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Kelly Holmes breaks down crying in emotional This Morning interview after coming out as gay


‘I’ve never been happy but now I can’: Dame Kelly Holmes, 52, breaks down crying in emotional This Morning interview after coming out as gay… as she brings Phillip Schofield to tears

Dame Kelly Holmes broke down crying during a Monday appearance on This Morning, after coming out as gay on Sunday.

The athlete, 52, tragically admitted she ‘doesn’t feel she had ever been happy’ but is now able to live her life authentically after years of having her ‘heart ripped apart’.

Filling presenter Phillip Schofield with tears, who came out in February 2021, she detailed her negative experiences in the army, where it was illegal for LGBTQ+ people to serve until 2000.

Open: Dame Kelly Holmes broke down crying during a Monday appearance on This Morning, after coming out as gay on Sunday

Open: Dame Kelly Holmes broke down crying during a Monday appearance on This Morning, after coming out as gay on Sunday

Speaking on the daytime programme to promote her Being Me documentary, which will air on ITV on Sunday, the Olympian began: ‘When it was announced, I was in a bubble and the reaction was amazing but I felt it wasn’t the real world.

‘Now sitting here today, it feels like the real world. This is such a big step for me to be open and honest.

‘I feel that was one reason I wanted to do the documentary, I needed to talk about this for myself and the documentary was a way of me articulating the fear I’ve had for many year.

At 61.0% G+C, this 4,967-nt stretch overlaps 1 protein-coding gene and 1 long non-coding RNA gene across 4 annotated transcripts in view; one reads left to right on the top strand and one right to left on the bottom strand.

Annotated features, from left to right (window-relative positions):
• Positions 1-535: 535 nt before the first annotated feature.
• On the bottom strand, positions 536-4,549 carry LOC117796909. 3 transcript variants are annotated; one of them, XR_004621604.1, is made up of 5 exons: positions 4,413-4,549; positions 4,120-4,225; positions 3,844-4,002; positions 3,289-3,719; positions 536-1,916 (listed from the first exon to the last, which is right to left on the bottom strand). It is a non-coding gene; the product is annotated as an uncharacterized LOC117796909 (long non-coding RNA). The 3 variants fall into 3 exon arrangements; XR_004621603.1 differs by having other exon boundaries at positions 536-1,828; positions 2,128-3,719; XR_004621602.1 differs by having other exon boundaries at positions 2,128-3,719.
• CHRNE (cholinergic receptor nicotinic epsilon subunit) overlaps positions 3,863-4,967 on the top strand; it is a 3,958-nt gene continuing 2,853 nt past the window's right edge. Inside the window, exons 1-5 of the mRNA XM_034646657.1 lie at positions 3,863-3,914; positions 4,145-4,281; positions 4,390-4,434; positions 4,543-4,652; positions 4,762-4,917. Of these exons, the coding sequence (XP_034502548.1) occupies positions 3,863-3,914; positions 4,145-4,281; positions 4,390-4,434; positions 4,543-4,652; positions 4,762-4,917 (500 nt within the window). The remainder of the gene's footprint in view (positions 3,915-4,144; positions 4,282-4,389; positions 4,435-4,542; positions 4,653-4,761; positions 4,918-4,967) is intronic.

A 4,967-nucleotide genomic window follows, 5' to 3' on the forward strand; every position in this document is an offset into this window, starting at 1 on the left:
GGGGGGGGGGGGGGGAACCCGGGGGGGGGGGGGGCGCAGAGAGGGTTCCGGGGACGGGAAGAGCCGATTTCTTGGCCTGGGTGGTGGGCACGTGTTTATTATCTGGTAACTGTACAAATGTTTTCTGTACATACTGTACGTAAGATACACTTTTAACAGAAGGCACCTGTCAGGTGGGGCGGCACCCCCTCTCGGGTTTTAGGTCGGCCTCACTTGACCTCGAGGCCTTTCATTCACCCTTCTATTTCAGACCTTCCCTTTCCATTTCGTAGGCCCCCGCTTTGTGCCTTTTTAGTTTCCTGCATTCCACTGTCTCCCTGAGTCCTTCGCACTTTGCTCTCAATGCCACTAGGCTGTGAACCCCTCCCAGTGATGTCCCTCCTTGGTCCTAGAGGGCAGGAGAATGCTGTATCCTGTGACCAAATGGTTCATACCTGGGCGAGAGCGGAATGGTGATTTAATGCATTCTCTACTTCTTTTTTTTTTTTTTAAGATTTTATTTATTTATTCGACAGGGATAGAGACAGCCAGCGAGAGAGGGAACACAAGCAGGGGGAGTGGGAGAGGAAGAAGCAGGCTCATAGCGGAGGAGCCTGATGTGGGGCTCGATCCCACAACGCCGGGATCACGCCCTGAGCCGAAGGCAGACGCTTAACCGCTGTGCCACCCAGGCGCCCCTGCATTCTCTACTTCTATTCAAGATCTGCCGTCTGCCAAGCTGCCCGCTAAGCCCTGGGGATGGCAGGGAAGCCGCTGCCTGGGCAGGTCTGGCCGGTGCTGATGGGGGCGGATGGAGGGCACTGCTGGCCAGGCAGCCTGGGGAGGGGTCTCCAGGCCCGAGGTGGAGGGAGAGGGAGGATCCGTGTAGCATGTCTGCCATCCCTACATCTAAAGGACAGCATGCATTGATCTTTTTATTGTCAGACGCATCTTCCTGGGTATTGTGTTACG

‘It informs people of the complexities of being gay. I’ve never said that publicly on TV and people don’t realise how hard it is to say it on TV. I’m not ashamed but I’ve had to keep it inside all these years.’

Candid: Filling presenter Phillip Schofield with tears, who came out in February 2021, she detailed her negative experiences in the army, where it was illegal for LGBTQ+ people to serve until 2000

Candid: Filling presenter Phillip Schofield with tears, who came out in February 2021, she detailed her negative experiences in the army, where it was illegal for LGBTQ+ people to serve until 2000

‘You’ve read about the rules of homosexuality in the army that it was illegal to be gay until 2000 but you can’t change who you are.

‘I loved being a soldier yet I couldn’t express that and it was really difficult. There was interrogation that happened and I speak to people who dealt with really shocking things, raids, it was scary, humiliating, embarrassing.’

‘People were tipped off and they would come into your barracks and empty your drawers and try and find if there was any evidence you would be gay.

‘My friends and family used to write to me, everything went into a box. They’d say, ‘Love Kerry or Lisa,’ my best friend from school, you would put it in the boot of your car so the court marshal wouldn’t see.

‘What you have to remember is it’s a career, people fought for their country. The documentary also goes through how great it is now. I have a love hate relationship, I was never able to tell them, I could never be me.

‘This is 34 years of being so scared if they found out I would be in trouble, it was only when I had a bad breakdown in December 2020, I’ve always spoken very openly about my mental health but I’ve always been able to relate it to sport but I because I became a self harmer I didn’t want to be here frankly at some points in my life and in 2020 I had a really bad breakdown if I didn’t release it I didn’t know what to do.

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